On Rosh Hashanah, New Beginnings Bring New Resolutions

By Nate Seeskin
AVODAH Organizing Fellow, JCUA

Nate SeeskinSeptember marks two new beginnings for me with the coming of the Jewish New Year and my starting as an Organizing Fellow at JCUA. This is not just another year where I look to improve myself, but one where I look to engage with my new community.

Many people look to the High Holidays as an opportunity to reflect on how they can improve themselves. As an organizing fellow I understand that in order to effectively attend to outside factors in our lives, such as family and work, self-care and reflection are essential.

Along with the emphasis on self-improvement, there should be equal weight placed on the betterment of community (Tikkun Olam) and social justice (Tzedek). I moved to Chicago last month largely because I considered it like a second home throughout my life with the personal connections I have here. Yet I can also relate to this city because of its many similarities to my home city, St. Louis. Both are steeped in rich traditions (especially baseball and food) and have a special type of folksy flavor that you cannot find on either coast.

At a recent rally, Chicago-area Jewish clergy sound the shofar to call for a level one trauma center on the South Side.

At a recent rally, Chicago-area Jewish clergy sound the shofar to call for a level one trauma center on the South Side.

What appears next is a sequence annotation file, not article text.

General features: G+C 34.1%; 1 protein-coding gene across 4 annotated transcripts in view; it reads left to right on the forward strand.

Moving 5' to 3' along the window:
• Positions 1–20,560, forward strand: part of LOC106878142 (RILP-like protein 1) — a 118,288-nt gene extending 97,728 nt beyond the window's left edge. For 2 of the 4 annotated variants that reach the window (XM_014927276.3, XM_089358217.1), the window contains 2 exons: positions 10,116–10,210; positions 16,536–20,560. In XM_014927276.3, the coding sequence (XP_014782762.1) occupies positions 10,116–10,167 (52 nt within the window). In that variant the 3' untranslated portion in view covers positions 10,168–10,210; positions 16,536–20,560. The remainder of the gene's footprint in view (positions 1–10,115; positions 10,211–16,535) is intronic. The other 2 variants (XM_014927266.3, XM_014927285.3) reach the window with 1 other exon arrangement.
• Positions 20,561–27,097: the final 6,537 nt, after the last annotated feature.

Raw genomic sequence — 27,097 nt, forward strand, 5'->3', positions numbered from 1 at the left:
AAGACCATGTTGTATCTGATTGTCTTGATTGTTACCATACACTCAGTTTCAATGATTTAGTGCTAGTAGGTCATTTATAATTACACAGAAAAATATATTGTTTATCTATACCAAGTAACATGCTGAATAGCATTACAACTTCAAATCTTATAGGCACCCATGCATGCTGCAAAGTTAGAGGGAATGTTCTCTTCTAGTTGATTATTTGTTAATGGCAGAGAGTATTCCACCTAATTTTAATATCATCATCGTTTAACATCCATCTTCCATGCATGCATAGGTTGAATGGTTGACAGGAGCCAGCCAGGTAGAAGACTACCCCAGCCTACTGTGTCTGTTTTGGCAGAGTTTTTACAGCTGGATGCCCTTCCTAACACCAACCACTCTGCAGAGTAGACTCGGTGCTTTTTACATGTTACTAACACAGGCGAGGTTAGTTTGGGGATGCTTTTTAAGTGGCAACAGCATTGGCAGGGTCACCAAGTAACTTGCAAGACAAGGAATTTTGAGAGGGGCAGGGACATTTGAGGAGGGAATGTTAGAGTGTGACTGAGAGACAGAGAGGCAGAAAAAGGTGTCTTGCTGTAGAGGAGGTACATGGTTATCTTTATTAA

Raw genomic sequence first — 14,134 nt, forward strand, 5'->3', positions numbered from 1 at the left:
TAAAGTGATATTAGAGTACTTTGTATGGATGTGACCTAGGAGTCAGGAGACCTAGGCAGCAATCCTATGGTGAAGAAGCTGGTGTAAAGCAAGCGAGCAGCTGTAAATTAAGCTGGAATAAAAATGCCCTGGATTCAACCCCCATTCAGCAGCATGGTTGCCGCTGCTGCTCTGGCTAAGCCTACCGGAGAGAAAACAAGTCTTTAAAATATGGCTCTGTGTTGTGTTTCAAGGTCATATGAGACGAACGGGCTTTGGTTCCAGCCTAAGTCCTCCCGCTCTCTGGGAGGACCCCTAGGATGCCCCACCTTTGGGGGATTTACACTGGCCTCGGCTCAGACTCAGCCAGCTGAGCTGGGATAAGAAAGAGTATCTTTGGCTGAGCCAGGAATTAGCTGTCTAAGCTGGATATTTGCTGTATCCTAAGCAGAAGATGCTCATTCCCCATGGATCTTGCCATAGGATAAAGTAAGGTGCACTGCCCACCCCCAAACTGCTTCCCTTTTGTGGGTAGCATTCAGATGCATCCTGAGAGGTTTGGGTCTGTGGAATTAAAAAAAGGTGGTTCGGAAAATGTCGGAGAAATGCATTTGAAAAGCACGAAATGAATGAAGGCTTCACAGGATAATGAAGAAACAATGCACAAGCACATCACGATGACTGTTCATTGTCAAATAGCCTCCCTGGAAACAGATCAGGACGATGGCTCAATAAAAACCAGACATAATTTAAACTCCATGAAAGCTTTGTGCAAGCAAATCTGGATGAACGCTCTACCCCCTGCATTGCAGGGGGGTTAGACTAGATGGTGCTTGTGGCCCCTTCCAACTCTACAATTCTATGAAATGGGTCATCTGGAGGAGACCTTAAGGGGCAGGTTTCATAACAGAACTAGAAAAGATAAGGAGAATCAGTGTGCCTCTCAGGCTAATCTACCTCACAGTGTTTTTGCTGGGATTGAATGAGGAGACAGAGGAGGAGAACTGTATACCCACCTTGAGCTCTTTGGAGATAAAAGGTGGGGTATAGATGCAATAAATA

At the same time, both cities are plagued with problems like gun violence and police brutality. Disparities in access to resources are rampant, whether it be the recent incidents in Ferguson, Missouri or the shortage of emergency health care on the South Side of Chicago. These problems are only symptomatic of a broader problem: segregation. Last year, St. Louis and Chicago were respectively ranked as the sixth and seventh most racially segregated metropolitan areas in the U.S. Within this ranking, 12 of the 25 most racially segregated American cities are in the Midwest. As the third largest metropolitan area in the U.S. and the largest city in the Midwest, Chicago is prime battleground for our fight for social justice.

Social justice plays a foundational role of Jewish faith and communal expression. Our history is one of both persecution and perseverance and in our annual period of reflection, we must not take for granted the world around us.

We have a stake in the fight for social justice, especially with how large, vibrant and diverse the Chicagoland Jewish community is. This year, there are many battles that lie ahead for our city and state:

The list can go on and on.

This year, I am challenging myself, as a Jew and a new Chicagoan, to learn more about and act on the problems that impact our community while also fostering new relationships. I urge you to do the same. Becoming a member of JCUA is one way in which you can help to achieve social justice. As a member of JCUA, you will have input on our organizations’ strategic plan as we look to combat issues pertaining to economic justice, gun violence prevention, and immigration justice. We have monthly member meetings where we discuss what campaigns we like to engage in. On top of that, we also have numerous actions, like “Sing for a Trauma Center” that occurred last Thursday. Not only will you help the people around you, but you will help yourself to become more knowledgeable of yourself.

L’Shana Tovah!

Advertisements

Comments are closed.

%d bloggers like this: